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LSUC ordered to pay $1.3M to partners

Two former Torys LLP partners, who endured an 11-year-long battle with the Law Society of Upper Canada to clear their names of wrongdoing, have won $1.3 million in costs from the provincial regulator.

LSUC ordered to pay $1.3M to partners
Ian Smith says a recent ruling by the law society tribunal appeal division puts an end to a difficult ordeal for a lawyer accused of a conflict of interest.
The law society tribunal appeal division ordered the LSUC to pay $650,000 each to Darren Sukonick and Beth DeMerchant, after the lawyers successfully fought allegations they had acted in a conflict of interest while working on the sale of Conrad Black’s Hollinger group of companies. Both have since retired.

The two lawyers were accused of acting in a conflict of interest in six transactions between 2000 and 2003, but after 138 days of hearings, a panel found that there was no evidence to find the pair had engaged in professional misconduct.

The hearing panel awarded the two lawyers with $250,000 in 2014, but the law society appealed the decision.

In Law Society of Upper Canada v. DeMerchant, released Jan. 20, the appeal panel found that the law society should cover the cost of 110 days of hearings.

The panel also increased the amount each lawyer would receive to $650,000 — costs lawyers say are the largest ever retrieved from the LSUC.

Lawyers say it is rare enough for lawyers to retrieve any costs from the law society after having cleared their name in the regulator’s disciplinary tribunals.

“It’s an outlier in terms of getting costs. Certainly, it’s heartening from my perspective to see that in the right situation a significant amount of costs can be awarded in favour of the lawyer,” says Brian Radnoff, a lawyer who represents other legal professionals in law society disciplinary proceedings.

Radnoff was not involved in the DeMerchant proceedings.

Under the Rules of Practice and Procedure, the law society can only be ordered to pay costs in disciplinary proceedings if it is deemed “unwarranted” or if the regulator has “caused costs to be incurred without reasonable cause or to be wasted by undue delay, negligence or other default.”

Radnoff says these rules do not give the law society good incentive to settle discipline matters.

“A lot of matters probably go to trials or hearings that shouldn’t,” he says.

“This is probably a pretty good example of one that shouldn’t have gone to trial, but that wasn’t the basis on which the appeal panel awarded costs. It was because of the conduct during the trial.”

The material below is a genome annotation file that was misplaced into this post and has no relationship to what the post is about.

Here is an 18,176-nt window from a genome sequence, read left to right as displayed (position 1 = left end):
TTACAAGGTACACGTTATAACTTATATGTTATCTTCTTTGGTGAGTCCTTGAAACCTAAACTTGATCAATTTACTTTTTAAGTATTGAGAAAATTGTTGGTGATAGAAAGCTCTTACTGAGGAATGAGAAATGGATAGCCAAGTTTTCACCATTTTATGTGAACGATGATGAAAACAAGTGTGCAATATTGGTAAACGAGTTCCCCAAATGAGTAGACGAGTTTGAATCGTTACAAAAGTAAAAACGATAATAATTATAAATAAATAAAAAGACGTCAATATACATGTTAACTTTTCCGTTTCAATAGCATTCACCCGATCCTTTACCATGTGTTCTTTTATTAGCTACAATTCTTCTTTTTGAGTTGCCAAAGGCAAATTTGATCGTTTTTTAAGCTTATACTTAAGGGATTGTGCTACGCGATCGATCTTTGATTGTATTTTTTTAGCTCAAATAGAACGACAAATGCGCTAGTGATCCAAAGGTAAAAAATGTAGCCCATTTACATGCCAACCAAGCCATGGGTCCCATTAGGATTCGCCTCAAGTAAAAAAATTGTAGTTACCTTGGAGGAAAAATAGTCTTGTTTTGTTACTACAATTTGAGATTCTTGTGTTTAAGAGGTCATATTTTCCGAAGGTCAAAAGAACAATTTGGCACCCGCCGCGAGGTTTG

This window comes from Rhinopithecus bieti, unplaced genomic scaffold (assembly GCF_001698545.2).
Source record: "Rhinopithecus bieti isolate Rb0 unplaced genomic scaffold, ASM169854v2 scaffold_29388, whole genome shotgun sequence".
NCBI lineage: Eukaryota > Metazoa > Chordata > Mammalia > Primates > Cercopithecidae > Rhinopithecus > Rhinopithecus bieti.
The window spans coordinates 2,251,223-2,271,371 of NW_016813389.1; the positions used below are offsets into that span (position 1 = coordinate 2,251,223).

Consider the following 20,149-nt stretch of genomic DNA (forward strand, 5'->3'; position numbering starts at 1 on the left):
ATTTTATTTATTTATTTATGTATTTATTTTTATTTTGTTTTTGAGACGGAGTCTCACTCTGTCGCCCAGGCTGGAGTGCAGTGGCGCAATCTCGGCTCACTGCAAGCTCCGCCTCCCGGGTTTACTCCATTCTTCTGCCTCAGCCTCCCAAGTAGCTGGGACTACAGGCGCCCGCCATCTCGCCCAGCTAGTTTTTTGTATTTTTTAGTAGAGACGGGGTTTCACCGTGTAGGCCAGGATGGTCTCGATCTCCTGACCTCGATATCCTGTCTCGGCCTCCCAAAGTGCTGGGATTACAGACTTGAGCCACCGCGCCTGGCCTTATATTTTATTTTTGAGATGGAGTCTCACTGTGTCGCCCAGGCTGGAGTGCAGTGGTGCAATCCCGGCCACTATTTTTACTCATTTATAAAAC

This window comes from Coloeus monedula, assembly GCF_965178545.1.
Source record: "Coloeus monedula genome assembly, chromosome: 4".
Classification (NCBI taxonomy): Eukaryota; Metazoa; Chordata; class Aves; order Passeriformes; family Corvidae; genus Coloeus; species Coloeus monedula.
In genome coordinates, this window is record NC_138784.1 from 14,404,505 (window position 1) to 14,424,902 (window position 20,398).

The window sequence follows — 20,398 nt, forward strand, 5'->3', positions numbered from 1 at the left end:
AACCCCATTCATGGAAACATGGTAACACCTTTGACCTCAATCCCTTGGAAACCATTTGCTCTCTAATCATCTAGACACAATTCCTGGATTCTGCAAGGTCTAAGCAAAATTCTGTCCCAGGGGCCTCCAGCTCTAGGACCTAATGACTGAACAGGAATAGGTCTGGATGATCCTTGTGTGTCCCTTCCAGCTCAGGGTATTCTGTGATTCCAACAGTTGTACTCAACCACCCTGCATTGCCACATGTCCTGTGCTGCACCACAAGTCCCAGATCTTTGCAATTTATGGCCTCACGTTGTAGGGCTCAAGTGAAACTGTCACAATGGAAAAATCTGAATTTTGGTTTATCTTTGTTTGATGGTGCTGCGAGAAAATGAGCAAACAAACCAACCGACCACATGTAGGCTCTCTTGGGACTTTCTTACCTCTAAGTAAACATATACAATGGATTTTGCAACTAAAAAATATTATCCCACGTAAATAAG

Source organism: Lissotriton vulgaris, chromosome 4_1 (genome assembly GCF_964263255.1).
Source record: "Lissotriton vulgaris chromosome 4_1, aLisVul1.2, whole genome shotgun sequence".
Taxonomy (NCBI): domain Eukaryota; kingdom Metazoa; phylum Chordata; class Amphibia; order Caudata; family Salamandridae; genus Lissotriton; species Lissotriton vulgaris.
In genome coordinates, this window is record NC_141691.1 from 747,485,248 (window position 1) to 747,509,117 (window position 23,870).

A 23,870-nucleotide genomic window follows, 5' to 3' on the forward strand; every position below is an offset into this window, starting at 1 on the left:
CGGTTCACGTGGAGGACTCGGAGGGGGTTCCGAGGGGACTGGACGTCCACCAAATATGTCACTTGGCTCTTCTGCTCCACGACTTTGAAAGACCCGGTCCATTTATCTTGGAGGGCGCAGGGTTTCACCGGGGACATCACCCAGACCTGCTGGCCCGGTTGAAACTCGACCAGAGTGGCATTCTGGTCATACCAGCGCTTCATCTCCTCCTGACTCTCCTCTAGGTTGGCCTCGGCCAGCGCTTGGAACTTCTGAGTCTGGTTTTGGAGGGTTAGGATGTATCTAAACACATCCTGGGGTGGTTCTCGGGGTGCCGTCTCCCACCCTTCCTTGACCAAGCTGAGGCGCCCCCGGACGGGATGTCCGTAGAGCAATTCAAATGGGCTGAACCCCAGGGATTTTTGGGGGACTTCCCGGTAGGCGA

The hearing panel found the proceedings were not unwarranted at the beginning, and that it only became so after the law society failed to provide expert evidence to contradict an expert witness brought by the lawyers, who provided testimony that they were following standard practice in the corporate bar.

The appeal division agreed that the proceedings were not unwarranted at the outset, but it found that the lawyers were owed costs for 110 days of the hearings that it said were unwarranted. The appeal panel also awarded an additional $17,500 in costs to each lawyer for the appeal.

“The hearing should never have taken nearly 140 days. The Law Society bears the lion’s share of the responsibility of that,” said the decision of the panel.

The panel included David Wright, chairman of the tribunal, as well as benchers Marion Boyd, Howard Goldblatt and Heather Ross.

“Its definition of the issues, its approach to cross-examination, and its lack of focus on the legal test for conflicts of interest were the largest factors in a hearing whose time and cost were grossly disproportionate to the issues at stake,” said the decision.

Radnoff says that while the decision is heartening, he does not expect it will make it easier to get costs against the law society, as the appeal panel affirms well-established law.

“It made some very significant findings about how the law society conducted the hearing and how that conduct unnecessarily lengthened the hearing and wasted costs,” he says.

“That situation is not always going to arise.”

In its decision, the appeal panel noted the toll the proceedings took on Sukonick and DeMerchant.

“Costs under our system can only compensate for legal fees,” the decision said.

“However, we think it important that our reasons explicitly acknowledge the stress these proceedings put on Ms. DeMerchant and Mr. Sukonick, given the pall that hung over their careers for longer than it should have, the months they spent in the hearing room dealing with these allegations and the evident strain of so many days on the witness stand under cross-examination.”

Ian Smith, the lawyer who represented Sukonick in the matter, says the decision puts an end to what he says has been a difficult ordeal for his client.

The matter lasted a span of 11 years, he says, from the initial investigation to the appeal decision that was rendered on Jan. 20.

The hearings themselves took place between 2010 and 2012.

“It certainly reflects a fairly serious failing on the part of the law society to conduct this prosecution in a way that was reasonable and timely,” says Smith.

Sukonick no longer works for Torys, as he left the firm in 2015.

Philip Campbell, the lawyer representing DeMerchant, said in an email statement, “[I]t’s gratifying that the Appeal Division recognized the extraordinary human costs of this case while writing its ruling on the financial costs.”

A spokeswoman for the law society said the regulator is reviewing the decision.

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